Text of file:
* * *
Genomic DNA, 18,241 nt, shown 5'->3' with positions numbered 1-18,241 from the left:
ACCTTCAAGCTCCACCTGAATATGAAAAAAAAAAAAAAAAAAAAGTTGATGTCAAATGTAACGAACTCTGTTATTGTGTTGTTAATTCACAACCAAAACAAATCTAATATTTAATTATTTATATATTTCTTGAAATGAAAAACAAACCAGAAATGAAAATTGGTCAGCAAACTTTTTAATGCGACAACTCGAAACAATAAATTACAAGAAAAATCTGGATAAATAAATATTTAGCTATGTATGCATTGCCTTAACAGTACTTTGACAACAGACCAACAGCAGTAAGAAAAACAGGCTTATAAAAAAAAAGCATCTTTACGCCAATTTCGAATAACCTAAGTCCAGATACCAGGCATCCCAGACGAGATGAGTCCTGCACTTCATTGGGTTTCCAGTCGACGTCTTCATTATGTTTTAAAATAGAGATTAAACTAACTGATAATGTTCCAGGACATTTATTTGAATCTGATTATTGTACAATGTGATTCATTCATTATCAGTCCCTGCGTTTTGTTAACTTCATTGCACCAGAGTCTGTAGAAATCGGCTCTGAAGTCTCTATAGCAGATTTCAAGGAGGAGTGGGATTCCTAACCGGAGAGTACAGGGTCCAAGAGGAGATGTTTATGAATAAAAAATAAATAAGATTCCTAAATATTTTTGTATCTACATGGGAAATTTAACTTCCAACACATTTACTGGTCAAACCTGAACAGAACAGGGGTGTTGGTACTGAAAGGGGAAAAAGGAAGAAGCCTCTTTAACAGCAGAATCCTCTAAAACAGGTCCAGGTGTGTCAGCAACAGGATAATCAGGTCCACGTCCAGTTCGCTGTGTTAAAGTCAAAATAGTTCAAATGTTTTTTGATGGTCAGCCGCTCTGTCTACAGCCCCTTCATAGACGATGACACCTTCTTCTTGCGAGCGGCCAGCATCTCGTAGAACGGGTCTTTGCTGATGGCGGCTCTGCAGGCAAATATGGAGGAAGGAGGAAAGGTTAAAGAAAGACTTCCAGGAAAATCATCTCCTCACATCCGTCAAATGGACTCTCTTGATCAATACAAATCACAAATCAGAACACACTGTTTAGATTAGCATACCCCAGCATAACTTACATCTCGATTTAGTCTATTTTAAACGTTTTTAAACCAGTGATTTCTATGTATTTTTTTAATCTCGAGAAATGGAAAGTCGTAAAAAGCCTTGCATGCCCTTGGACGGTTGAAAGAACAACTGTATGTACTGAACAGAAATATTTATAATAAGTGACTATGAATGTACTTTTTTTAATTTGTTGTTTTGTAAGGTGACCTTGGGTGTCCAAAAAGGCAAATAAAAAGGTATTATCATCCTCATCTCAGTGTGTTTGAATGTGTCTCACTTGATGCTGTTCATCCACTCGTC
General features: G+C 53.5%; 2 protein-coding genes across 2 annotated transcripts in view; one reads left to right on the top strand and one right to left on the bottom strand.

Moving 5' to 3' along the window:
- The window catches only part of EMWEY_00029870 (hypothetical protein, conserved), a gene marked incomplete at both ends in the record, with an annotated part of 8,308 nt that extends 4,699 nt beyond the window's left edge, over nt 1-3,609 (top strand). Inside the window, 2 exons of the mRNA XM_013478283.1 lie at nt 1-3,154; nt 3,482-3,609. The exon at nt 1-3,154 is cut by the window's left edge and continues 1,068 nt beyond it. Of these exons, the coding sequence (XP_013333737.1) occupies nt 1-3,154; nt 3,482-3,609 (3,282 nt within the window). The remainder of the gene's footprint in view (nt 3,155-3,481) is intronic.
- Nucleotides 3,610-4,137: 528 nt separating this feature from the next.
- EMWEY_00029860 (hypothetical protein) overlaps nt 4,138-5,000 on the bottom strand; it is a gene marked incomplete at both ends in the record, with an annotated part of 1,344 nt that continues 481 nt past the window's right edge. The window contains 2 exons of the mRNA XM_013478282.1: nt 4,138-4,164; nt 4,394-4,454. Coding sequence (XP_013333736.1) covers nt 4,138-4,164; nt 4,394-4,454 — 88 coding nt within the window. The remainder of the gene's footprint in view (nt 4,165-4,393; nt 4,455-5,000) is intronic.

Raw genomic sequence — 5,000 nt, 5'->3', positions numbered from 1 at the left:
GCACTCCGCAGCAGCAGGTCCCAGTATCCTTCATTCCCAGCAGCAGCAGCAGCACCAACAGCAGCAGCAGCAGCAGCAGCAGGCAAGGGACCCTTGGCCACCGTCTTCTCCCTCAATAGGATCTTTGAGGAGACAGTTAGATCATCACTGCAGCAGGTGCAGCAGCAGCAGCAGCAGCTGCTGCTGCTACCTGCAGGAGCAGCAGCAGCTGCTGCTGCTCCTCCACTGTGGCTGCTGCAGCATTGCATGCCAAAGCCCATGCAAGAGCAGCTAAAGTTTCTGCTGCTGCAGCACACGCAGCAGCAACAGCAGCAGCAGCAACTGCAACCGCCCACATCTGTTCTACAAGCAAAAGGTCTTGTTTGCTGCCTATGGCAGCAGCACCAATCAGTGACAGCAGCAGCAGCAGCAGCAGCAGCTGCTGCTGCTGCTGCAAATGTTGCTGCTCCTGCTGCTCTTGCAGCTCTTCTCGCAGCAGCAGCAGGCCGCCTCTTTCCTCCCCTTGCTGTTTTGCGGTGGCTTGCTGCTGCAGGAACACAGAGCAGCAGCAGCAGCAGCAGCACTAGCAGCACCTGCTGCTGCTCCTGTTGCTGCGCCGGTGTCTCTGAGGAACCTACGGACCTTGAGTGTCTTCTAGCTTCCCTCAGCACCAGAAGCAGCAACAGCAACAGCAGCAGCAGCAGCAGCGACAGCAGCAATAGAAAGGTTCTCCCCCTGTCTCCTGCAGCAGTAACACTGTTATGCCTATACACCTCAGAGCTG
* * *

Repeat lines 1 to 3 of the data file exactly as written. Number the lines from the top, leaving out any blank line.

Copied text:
Genomic DNA, 18,241 nt, shown 5'->3' with positions numbered 1-18,241 from the left:
ACCTTCAAGCTCCACCTGAATATGAAAAAAAAAAAAAAAAAAAAGTTGATGTCAAATGTAACGAACTCTGTTATTGTGTTGTTAATTCACAACCAAAACAAATCTAATATTTAATTATTTATATATTTCTTGAAATGAAAAACAAACCAGAAATGAAAATTGGTCAGCAAACTTTTTAATGCGACAACTCGAAACAATAAATTACAAGAAAAATCTGGATAAATAAATATTTAGCTATGTATGCATTGCCTTAACAGTACTTTGACAACAGACCAACAGCAGTAAGAAAAACAGGCTTATAAAAAAAAAGCATCTTTACGCCAATTTCGAATAACCTAAGTCCAGATACCAGGCATCCCAGACGAGATGAGTCCTGCACTTCATTGGGTTTCCAGTCGACGTCTTCATTATGTTTTAAAATAGAGATTAAACTAACTGATAATGTTCCAGGACATTTATTTGAATCTGATTATTGTACAATGTGATTCATTCATTATCAGTCCCTGCGTTTTGTTAACTTCATTGCACCAGAGTCTGTAGAAATCGGCTCTGAAGTCTCTATAGCAGATTTCAAGGAGGAGTGGGATTCCTAACCGGAGAGTACAGGGTCCAAGAGGAGATGTTTATGAATAAAAAATAAATAAGATTCCTAAATATTTTTGTATCTACATGGGAAATTTAACTTCCAACACATTTACTGGTCAAACCTGAACAGAACAGGGGTGTTGGTACTGAAAGGGGAAAAAGGAAGAAGCCTCTTTAACAGCAGAATCCTCTAAAACAGGTCCAGGTGTGTCAGCAACAGGATAATCAGGTCCACGTCCAGTTCGCTGTGTTAAAGTCAAAATAGTTCAAATGTTTTTTGATGGTCAGCCGCTCTGTCTACAGCCCCTTCATAGACGATGACACCTTCTTCTTGCGAGCGGCCAGCATCTCGTAGAACGGGTCTTTGCTGATGGCGGCTCTGCAGGCAAATATGGAGGAAGGAGGAAAGGTTAAAGAAAGACTTCCAGGAAAATCATCTCCTCACATCCGTCAAATGGACTCTCTTGATCAATACAAATCACAAATCAGAACACACTGTTTAGATTAGCATACCCCAGCATAACTTACATCTCGATTTAGTCTATTTTAAACGTTTTTAAACCAGTGATTTCTATGTATTTTTTTAATCTCGAGAAATGGAAAGTCGTAAAAAGCCTTGCATGCCCTTGGACGGTTGAAAGAACAACTGTATGTACTGAACAGAAATATTTATAATAAGTGACTATGAATGTACTTTTTTTAATTTGTTGTTTTGTAAGGTGACCTTGGGTGTCCAAAAAGGCAAATAAAAAGGTATTATCATCCTCATCTCAGTGTGTTTGAATGTGTCTCACTTGATGCTGTTCATCCACTCGTC
General features: G+C 53.5%; 2 protein-coding genes across 2 annotated transcripts in view; one reads left to right on the top strand and one right to left on the bottom strand.